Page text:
Cinco de Mayo Special: Norma’s Spiced-Up Corn Bread Recipe–Gluten Free

It’s Cinco de Mayo. What better way to celebrate than with CORN. Native to Mexico and first hybridized right up the road from where I live in Teotitlan del Valle, corn has traveled around the world and become a food staple for many. Of course, Cinco de Mayo was invented in the USA. Read more about it HERE.

Now, for the RECIPE. What some of you have been asking for: the cornbread recipe I created and modified over many recent bakings. I think I’ve perfected it to the point that I’m ready to publish it. It is much better than the original recipe I made and posted a few months ago from Oaxaca.

Finely textured cornbread using almond flour and Gold Mine brand corn meal

The recipe uses almond flour instead of gluten-free white flour and a finely ground cornmeal, giving it a texture more like a cake than the traditional dense, gritty cornmeal one usually encounters in cornbread. If you want something more dense, use a different flour and a stone ground meal.

Assemble the following ingredients:

  • 1 cup gluten-free almond flour
  • 1-1/2 cups finely ground corn meal
  • 1 stick butter
  • 1 tsp. salt
  • 1/2 tsp. baking soda
  • 2 tsp. baking powder
  • 2 T. ground turmeric
  • 4 T. fresh grated ginger
  • 1 tsp. cinnamon
  • 2 T. dried oregano leaves
  • 1-1/2 cups almond, coconut, rice or soy milk (for lactose free) or cow milk, if you prefer
  • 1 T. white or apple cider vinegar
  • 2 eggs
  • 1/2 cup sugar

Prepare a baking dish. Use any one of the following:

  • Cast iron 8″ skillet, OR
  • 8″ aluminum springform pan, OR
  • 8″ x 8″ pyrex baking dish

Grease baking dish with grape seed oil. Grape seed oil can take a high temperature without burning. If you use the springform or pyrex pan, cut a piece of parchment or wax paper in a circle 1″ larger than the circumference. Oil the paper, too. I like to use cast iron because it gives a crunchy exterior.

After removing the cornbread from the springform pan

Steps to Prepare the Batter:

In a mixing bowl, combine the flour and cornmeal with all the spices, oregano, salt, baking soda and baking powder. Stir until thoroughly mixed.

Combine milk and vinegar and let sit 10-15 minutes until clabbered.

Melt butter in microwave — in three 30 second increments so it doesn’t splatter or overheat.

Beat the 2 eggs with the sugar until blended, about 2 minutes.

Make a well in the flour mix. Add the milk, butter and egg mixture into the well. (A well is a deep indentation in the middle of the dry ingredients.) Mix until all the flour is absorbed into the liquid ingredients. Beat until smooth.

Pour mixture into the greased baking dish.

I grate the peeled ginger with a microplane — my new essential kitchen tool

Put on the middle rack of a pre-heated 425 degree oven. Bake 30-40 minutes until done. Test doneness with a toothpick. If it comes out clean, the baking is finished. If there are particles of batter on the toothpick, continue baking, checking every 10 minutes.

Remove. Let cool. Cut into squares. Can be stored refrigerated in a sealed container for up to 5 days, or freeze. I doubt it will last 5 days and you’ll find yourself making this recipe at least weekly.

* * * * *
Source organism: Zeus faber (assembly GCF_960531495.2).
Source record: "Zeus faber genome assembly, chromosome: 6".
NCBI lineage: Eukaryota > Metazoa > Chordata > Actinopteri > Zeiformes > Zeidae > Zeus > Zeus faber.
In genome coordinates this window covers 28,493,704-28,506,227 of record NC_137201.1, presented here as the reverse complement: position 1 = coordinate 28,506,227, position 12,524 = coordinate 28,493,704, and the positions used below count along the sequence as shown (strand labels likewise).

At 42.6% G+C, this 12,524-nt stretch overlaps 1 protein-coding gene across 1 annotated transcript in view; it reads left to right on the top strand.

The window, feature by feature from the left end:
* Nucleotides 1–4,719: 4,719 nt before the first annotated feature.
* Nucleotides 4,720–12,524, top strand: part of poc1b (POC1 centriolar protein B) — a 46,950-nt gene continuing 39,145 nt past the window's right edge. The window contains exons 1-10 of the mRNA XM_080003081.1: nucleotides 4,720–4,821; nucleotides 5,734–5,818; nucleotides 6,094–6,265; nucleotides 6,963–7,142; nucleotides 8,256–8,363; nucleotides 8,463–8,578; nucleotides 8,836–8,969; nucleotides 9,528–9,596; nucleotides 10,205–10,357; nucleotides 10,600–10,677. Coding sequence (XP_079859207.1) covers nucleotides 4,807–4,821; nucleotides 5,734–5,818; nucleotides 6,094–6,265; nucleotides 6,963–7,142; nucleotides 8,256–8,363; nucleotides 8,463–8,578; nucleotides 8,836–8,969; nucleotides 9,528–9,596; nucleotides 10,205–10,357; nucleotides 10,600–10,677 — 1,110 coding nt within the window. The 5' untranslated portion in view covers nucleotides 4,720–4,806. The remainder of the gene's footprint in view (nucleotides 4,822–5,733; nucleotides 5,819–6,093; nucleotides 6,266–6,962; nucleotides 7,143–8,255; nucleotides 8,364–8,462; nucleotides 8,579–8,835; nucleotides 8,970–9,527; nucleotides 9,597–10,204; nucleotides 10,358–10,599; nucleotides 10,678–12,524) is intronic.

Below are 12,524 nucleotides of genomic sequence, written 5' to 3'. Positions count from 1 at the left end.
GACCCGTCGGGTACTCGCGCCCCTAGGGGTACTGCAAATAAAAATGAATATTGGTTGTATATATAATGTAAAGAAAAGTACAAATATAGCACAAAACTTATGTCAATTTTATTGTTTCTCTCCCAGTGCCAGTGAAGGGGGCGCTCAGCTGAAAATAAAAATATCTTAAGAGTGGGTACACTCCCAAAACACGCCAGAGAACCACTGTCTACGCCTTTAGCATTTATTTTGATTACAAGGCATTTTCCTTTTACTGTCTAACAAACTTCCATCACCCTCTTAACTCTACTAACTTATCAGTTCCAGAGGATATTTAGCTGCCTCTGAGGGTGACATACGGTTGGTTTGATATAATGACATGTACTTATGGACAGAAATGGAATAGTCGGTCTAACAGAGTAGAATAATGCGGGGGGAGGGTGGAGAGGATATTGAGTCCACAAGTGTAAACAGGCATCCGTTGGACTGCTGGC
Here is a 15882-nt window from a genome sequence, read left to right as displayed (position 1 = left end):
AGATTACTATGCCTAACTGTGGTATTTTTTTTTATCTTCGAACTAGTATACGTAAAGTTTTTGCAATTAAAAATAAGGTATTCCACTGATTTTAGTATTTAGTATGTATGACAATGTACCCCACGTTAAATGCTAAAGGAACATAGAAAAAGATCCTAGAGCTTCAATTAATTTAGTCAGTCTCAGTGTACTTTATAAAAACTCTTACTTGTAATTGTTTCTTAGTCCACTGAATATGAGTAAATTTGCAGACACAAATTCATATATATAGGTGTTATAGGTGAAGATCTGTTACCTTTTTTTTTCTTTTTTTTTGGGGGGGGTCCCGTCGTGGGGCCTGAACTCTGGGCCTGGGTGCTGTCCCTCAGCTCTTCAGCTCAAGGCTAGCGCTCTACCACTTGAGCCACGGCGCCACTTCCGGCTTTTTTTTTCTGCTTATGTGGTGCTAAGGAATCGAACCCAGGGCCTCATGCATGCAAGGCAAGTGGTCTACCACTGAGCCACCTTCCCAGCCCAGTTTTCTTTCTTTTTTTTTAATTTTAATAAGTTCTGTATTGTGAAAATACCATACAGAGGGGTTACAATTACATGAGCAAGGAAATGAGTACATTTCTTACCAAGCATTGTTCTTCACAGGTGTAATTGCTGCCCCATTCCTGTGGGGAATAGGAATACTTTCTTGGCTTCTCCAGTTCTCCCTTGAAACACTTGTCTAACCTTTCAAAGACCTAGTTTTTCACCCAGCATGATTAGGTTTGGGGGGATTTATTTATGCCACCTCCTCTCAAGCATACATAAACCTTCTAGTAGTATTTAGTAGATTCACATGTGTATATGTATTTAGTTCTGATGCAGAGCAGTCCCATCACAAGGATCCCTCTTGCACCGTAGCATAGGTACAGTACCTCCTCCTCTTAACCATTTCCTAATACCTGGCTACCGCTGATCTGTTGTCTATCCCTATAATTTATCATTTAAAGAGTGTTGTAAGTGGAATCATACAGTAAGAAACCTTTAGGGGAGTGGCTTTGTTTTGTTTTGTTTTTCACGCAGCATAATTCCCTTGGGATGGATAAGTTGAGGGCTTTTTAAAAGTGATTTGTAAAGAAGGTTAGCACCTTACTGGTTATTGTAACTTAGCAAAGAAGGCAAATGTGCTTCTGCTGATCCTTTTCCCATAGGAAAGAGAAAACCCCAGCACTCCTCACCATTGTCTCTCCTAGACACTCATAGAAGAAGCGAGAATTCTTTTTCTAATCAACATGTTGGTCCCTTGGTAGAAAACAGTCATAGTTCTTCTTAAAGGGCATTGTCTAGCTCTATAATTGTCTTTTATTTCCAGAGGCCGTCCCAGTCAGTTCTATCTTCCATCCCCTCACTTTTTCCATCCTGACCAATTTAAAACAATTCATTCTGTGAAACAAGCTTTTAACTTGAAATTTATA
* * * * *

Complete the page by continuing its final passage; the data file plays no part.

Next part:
Note: you can cut down or add to the spiciness by adjusting these ingredients. I like a lot of turmeric and ginger. To me, this tastes reminiscent of pumpkin bread.

Let me know if you have any questions. norma.schafer@icloud.com

P.S. In years past, I owned and operated a gourmet cookware shop and cooking school in South Bend, Indiana. Just a little tidbit to affirm my competence in the kitchen.

This is the corn meal I love
You can also use this brand, made in Mexico–also excellent for nicuatole

4 responses to “Cinco de Mayo Special: Norma’s Spiced-Up Corn Bread Recipe–Gluten Free

  1. (Ms.) Marlis Cambon

    Dear Norma Schaefer,
    off and on I have followed your blog, to rekindle my interest in Oaxaca and its culture where I have spent the better part of the last 3 winters. Not this past winter, because I had planned to return to my old home in Italy in March, but of course that plan was aborted as well by the early arrival of the Covid-19 in February.
    I wish to express my compliments on the spiced-up corn bread, which I prepared yesterday because the unusual ingredients tickled my culinary curiosity. Generally, everything having to do with corn, I try to avoid. It just wakens bad memories from growing up in post WWII Germany. Cornmeal was the only flour the allies distributed in their rations for the civilian population, and not until living in the Italian Veneto did I learn to appreciate polenta, especially the white variety.
    In your recipe I found the combination of spices very unusual and liked it very much. I made a few changes in this first try-out of a new recipe: I replaced the Almond flour with Almond meal, liking very much the crumbly result, and I reduced the quantity of sugar by half. Instead of clabbered milk I used buttermilk, because I had it at home. Otherwise I followed the recipe, even baking it in an iron skillet for 30 minutes at 425 F. You are right: it does make a beautiful crust. Thank you for inspiring me in these sad times.

    • Dear Marlis, I’m touched by your message —— so heartfelt and real. Thank you for writing and for sharing your life and memories. Food memories, especially, evoke a history of family and experiences that are irreplaceable. I am also happy that the spiced up part attracted you to try the recipe and make adaptations to suit your taste. WhT a wonderful tribute to your creativity, too. I’m so happy you enjoyed making and tasting. Con abrazos fuertes, Norma

  2. Thank you Norma! Can’t wait to try this recipe.

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